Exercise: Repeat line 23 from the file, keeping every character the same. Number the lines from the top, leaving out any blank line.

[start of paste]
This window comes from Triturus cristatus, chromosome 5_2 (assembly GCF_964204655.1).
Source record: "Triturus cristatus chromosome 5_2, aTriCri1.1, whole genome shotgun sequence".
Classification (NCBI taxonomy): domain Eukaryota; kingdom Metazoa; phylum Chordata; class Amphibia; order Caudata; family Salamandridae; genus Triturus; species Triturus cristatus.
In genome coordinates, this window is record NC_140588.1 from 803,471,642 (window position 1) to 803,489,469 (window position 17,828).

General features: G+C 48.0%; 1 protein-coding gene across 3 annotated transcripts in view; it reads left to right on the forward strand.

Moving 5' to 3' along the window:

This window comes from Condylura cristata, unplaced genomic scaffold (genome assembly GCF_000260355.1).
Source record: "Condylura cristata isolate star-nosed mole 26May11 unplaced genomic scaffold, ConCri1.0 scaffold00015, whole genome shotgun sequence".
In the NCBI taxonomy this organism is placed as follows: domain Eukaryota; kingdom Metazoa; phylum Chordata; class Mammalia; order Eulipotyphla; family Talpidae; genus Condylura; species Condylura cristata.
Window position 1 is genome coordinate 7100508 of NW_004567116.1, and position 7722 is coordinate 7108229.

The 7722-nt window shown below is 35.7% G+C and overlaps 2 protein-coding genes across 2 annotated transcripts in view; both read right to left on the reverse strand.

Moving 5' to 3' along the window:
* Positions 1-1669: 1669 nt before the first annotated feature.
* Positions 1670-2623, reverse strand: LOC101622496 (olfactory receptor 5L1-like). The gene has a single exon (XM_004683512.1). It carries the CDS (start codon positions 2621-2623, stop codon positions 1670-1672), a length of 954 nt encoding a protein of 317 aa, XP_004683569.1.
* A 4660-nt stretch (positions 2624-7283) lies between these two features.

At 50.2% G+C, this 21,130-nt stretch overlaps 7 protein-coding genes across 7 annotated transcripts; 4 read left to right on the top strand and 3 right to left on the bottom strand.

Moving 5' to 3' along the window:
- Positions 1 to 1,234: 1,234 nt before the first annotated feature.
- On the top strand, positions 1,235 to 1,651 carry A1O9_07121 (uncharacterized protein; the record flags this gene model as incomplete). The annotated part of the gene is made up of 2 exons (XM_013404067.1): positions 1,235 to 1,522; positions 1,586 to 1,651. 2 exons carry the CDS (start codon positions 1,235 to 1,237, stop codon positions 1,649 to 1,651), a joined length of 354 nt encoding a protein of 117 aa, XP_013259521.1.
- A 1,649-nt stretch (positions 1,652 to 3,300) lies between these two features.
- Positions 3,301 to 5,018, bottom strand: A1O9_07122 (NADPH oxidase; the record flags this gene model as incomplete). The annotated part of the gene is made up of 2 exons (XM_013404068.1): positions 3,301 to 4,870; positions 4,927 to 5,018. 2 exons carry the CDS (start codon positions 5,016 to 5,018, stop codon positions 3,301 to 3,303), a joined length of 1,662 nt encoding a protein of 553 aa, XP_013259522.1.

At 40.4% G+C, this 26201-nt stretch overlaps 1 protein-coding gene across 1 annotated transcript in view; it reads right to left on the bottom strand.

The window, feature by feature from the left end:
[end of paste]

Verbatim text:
The window, feature by feature from the left end: